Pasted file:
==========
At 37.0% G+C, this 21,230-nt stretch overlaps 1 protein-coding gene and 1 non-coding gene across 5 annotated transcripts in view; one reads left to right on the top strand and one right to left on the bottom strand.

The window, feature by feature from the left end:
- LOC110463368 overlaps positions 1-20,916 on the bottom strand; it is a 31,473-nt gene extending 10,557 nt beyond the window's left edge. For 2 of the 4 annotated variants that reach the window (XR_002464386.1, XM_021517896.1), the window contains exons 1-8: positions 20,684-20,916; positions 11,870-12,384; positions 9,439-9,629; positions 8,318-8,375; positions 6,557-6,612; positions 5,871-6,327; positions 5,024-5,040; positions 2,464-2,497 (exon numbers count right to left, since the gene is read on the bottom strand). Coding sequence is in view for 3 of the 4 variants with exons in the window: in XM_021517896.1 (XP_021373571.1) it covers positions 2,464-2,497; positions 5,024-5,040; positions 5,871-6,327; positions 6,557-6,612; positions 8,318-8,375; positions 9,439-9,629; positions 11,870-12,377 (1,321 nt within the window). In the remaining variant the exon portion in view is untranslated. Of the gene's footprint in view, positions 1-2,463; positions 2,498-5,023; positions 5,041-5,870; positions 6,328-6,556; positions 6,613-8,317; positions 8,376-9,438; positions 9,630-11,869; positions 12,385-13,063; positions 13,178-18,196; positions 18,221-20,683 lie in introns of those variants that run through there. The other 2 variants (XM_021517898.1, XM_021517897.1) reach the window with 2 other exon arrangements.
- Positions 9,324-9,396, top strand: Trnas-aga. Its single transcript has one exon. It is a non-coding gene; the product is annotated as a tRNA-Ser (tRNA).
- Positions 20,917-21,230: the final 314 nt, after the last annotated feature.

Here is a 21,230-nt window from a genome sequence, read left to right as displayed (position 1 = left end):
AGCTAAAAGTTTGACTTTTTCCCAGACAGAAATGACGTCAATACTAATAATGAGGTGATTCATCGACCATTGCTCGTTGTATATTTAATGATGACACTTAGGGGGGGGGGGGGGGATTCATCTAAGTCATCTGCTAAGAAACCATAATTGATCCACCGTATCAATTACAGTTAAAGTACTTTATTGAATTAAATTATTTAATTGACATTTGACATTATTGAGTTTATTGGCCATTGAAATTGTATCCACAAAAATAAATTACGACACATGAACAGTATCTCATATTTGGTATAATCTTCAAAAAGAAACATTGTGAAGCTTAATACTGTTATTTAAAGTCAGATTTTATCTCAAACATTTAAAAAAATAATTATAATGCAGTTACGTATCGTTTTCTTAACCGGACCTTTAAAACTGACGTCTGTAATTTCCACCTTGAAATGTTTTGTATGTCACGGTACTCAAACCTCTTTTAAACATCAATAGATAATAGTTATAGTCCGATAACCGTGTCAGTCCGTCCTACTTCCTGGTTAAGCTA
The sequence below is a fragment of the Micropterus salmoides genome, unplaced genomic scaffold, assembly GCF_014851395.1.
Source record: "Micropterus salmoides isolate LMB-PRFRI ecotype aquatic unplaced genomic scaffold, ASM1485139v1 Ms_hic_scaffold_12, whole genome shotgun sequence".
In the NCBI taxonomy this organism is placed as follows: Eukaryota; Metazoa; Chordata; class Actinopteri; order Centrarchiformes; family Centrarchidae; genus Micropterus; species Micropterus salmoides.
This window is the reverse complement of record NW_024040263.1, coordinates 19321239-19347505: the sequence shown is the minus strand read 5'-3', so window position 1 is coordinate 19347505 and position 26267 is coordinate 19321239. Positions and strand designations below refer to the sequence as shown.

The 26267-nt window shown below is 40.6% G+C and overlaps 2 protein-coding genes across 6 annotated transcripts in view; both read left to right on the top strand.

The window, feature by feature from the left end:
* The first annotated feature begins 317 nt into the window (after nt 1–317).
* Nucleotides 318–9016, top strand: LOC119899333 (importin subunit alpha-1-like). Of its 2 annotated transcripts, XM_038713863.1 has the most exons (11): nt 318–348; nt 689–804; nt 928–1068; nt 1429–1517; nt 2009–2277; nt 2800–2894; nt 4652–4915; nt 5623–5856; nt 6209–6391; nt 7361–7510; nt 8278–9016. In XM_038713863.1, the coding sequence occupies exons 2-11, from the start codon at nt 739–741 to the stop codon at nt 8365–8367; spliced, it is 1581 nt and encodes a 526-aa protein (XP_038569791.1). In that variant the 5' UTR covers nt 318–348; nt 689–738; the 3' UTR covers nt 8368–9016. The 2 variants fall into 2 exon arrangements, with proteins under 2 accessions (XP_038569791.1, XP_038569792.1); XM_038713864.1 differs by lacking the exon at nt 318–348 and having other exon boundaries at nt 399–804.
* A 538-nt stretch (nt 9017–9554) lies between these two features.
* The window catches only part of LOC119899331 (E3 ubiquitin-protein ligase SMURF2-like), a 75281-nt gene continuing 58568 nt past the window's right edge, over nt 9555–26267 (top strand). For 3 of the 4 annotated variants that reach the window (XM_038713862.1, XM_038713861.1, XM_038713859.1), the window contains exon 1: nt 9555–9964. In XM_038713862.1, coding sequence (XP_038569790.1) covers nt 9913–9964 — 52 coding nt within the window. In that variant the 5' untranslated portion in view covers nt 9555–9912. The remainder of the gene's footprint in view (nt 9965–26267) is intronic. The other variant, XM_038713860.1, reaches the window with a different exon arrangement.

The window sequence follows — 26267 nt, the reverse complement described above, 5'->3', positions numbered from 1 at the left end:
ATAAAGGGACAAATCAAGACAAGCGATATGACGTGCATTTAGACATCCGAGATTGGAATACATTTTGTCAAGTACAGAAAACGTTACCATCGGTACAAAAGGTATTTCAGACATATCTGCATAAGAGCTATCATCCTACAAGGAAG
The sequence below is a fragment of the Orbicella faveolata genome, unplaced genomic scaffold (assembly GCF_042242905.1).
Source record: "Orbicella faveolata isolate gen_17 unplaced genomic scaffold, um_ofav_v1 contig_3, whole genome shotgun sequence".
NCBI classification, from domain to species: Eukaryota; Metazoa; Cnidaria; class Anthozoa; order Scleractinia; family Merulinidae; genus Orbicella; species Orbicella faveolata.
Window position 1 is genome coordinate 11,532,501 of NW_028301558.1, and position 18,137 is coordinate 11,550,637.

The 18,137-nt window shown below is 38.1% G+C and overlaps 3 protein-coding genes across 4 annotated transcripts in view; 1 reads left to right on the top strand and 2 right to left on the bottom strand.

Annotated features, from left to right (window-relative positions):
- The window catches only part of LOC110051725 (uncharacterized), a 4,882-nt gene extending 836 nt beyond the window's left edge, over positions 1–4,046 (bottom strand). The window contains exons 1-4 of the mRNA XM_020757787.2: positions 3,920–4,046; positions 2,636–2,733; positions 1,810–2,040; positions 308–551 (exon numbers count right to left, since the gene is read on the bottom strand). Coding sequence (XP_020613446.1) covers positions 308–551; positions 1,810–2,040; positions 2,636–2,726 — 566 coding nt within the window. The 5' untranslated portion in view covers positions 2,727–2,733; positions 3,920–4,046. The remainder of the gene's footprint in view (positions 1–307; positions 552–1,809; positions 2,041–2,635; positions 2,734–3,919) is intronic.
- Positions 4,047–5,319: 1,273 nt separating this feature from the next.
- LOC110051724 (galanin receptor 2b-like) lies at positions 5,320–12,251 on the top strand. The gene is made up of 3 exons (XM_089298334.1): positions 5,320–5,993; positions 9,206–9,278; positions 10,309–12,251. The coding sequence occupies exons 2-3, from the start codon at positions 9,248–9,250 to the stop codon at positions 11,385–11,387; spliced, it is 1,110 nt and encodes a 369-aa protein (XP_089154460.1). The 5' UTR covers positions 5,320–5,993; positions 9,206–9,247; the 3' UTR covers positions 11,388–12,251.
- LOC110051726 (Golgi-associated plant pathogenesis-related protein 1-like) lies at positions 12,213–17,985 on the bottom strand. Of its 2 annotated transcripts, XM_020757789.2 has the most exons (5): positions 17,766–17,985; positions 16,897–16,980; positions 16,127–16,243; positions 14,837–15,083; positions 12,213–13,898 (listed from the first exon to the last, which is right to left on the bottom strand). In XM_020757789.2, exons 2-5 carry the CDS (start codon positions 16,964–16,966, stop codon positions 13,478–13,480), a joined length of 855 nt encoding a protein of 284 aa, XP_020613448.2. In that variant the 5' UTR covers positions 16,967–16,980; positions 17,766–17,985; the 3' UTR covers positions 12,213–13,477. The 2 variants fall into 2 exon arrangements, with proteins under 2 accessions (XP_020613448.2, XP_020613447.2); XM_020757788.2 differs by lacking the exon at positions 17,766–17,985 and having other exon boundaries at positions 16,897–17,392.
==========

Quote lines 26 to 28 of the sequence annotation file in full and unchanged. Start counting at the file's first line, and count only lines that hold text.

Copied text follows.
- The window catches only part of LOC110051725 (uncharacterized), a 4,882-nt gene extending 836 nt beyond the window's left edge, over positions 1–4,046 (bottom strand). The window contains exons 1-4 of the mRNA XM_020757787.2: positions 3,920–4,046; positions 2,636–2,733; positions 1,810–2,040; positions 308–551 (exon numbers count right to left, since the gene is read on the bottom strand). Coding sequence (XP_020613446.1) covers positions 308–551; positions 1,810–2,040; positions 2,636–2,726 — 566 coding nt within the window. The 5' untranslated portion in view covers positions 2,727–2,733; positions 3,920–4,046. The remainder of the gene's footprint in view (positions 1–307; positions 552–1,809; positions 2,041–2,635; positions 2,734–3,919) is intronic.
- Positions 4,047–5,319: 1,273 nt separating this feature from the next.
- LOC110051724 (galanin receptor 2b-like) lies at positions 5,320–12,251 on the top strand. The gene is made up of 3 exons (XM_089298334.1): positions 5,320–5,993; positions 9,206–9,278; positions 10,309–12,251. The coding sequence occupies exons 2-3, from the start codon at positions 9,248–9,250 to the stop codon at positions 11,385–11,387; spliced, it is 1,110 nt and encodes a 369-aa protein (XP_089154460.1). The 5' UTR covers positions 5,320–5,993; positions 9,206–9,247; the 3' UTR covers positions 11,388–12,251.